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neepheid

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About neepheid

  • Birthday 31/12/1975

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  1. I haven't, but that's because I like switches and I don't like bridge pickups
  2. Quick and dirty pic of my BB434 from Wed night. It acquitted itself well at band practice. Very happy with the sound, the ergonomics and the fit/finish. Would probably put beefier strings on it, the stock ones seem a little thin for my tastes but that's not the bass's fault. A lot of bass for £299, that's for sure.
  3. I'm picking it up next Wednesday on pay day
  4. No worries, and there are way worse ways to fry your brain So yeah, I think it's a bargain and now that I've secured mine, you can fill your boots! Been a while since I had a (fretted) BB - looking forward to having one back in the collection once again!
  5. Are you sure? Are you sure you're not thinking of the previous 424? Didn't the 434 only come out last year? How can it be end of line? I just searched for the 434 and no-one else Google lists is selling for less than £400 (and I just doublechecked and that £400 is a returned item being sold as refurb). Most of the usual suspects (GAK, Dawsons, Coda, G4M, Guitar Guitar) are selling it for £450.
  6. Anyone looking for a BB434 at an temptingly low price? Kenny's Music is selling black ones for the relatively small sum of £299 - normal price is in the £400-450 mark. My preference was for the teal blue one but at this price I was willing to compromise https://www.kennysmusic.co.uk/yamaha-bb-434-4-string-bass-guitar-black
  7. For me, hands down it has to be my RedSub BT5110 "Ibanez Promethean in disguise" combo amp. I bought it 6 and a half years ago for 300 notes (and yes, the Harley Benton badged one which was available around the same time was even cheaper but wasn't available when I was looking). What can I say? It's been rock solid. It has got a right royal beasting (filling our rehearsal room with bass using its single 1x10) nearly every week for 6 years. I had only one minor issue with it a couple of years ago - a faulty headphone jack (would make the amp randomly mute because it acted like something was plugged into it) which I replaced myself and have had no bother since. Built like a tank (chunky, ply cabinet), really flexible with the removable head, aux in jack, DI and footswitch (not something I use often - 2 channel can mute and switch in out the "colour" control which I never use), more than powerful enough for my requirements (250W in the combo, 500W with 4 ohm load). I don't even mind about the cost cutting (no pre/post DI, screw in third foot to angle up the cab instead of the Promethean's built in pop up stand, somewhat fiddly thumbscrews to remove the head from the combo). This is easily the best bass related purchase I ever made. You couldn't hire something this good for the <£50 a year it has cost me.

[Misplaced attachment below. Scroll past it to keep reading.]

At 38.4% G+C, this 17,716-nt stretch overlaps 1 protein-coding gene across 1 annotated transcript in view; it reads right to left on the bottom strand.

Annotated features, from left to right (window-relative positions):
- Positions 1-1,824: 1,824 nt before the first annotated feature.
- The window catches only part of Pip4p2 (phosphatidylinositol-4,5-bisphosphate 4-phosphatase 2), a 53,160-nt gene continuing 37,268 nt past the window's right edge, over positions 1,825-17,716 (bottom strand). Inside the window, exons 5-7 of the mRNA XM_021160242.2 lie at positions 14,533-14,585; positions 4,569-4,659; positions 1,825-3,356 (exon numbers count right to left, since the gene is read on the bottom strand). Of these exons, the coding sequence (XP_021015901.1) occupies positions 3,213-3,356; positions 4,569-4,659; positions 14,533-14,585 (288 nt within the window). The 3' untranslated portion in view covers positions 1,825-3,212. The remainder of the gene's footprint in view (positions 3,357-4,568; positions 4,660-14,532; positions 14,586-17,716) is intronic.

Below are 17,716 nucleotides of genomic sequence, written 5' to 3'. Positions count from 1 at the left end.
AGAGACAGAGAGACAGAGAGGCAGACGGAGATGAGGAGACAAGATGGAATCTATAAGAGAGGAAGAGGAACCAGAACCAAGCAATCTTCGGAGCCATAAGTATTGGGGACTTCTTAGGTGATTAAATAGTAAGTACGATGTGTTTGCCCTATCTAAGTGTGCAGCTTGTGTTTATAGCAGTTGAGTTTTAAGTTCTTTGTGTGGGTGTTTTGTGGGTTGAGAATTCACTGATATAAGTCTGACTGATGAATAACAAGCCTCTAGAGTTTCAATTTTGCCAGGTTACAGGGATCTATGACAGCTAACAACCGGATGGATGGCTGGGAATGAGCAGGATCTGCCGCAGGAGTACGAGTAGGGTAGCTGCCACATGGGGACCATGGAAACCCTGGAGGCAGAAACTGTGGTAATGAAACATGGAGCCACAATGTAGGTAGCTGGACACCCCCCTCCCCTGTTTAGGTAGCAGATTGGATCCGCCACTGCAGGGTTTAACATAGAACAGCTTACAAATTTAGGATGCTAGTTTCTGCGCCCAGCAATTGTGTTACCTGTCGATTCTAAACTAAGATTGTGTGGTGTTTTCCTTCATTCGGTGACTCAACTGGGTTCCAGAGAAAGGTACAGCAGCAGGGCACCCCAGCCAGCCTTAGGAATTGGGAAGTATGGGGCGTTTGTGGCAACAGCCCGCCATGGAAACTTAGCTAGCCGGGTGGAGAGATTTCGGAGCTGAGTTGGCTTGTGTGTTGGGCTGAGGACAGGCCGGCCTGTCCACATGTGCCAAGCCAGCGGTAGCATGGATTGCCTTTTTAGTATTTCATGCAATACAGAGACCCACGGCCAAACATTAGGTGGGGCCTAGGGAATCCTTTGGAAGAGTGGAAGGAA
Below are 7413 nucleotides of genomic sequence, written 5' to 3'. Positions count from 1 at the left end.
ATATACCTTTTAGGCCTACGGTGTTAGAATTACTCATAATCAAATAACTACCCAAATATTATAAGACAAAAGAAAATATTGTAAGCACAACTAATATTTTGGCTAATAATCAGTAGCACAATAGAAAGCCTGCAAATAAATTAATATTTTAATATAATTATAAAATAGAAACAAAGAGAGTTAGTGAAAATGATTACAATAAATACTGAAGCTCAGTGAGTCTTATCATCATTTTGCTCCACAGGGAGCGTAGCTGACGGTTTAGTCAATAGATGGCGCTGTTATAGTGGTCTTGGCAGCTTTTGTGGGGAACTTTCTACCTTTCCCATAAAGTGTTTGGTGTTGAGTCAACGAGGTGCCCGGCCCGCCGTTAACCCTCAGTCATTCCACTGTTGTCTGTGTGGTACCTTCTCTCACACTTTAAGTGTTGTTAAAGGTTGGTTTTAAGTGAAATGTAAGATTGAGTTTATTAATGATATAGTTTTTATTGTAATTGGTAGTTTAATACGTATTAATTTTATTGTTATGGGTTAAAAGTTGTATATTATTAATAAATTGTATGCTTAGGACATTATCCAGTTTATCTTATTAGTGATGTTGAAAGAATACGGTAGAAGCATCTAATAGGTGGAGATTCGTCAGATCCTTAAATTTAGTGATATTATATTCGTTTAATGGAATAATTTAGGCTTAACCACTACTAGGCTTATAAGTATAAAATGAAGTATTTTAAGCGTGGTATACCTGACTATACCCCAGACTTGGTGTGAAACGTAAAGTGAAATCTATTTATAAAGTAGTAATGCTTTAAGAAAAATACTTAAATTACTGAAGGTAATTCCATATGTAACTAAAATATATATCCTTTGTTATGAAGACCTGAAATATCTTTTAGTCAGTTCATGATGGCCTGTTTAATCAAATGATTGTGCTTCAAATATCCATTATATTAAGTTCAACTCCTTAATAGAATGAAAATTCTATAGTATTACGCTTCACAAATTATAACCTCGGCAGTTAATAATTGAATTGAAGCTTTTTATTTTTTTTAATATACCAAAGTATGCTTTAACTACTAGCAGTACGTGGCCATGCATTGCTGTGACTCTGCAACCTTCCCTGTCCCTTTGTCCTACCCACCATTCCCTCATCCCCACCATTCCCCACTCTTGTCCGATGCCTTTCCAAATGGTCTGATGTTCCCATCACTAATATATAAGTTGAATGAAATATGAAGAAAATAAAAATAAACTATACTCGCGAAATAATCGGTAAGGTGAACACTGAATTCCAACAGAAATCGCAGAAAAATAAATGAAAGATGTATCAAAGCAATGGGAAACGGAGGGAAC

8. Sorry, I'm late to this discussion - the Jack Casady fits in a Body Glove Series One bass gig bag. Not the easiest gig bag to find, but it fits.
  9. The lack of physical substance is one of the main things I like about the JC. I had a Fender Starcaster a while back. What a heavy wee short scale that was - the centre block was maybe a concrete block I also had a Guild Starfire a long time ago, I don't remember it being so bad. I've never worried about the physical integrity of the JC, it's just a bit weird when you first start playing it - particularly when one is used to 12lb+ slabs of Gibson maple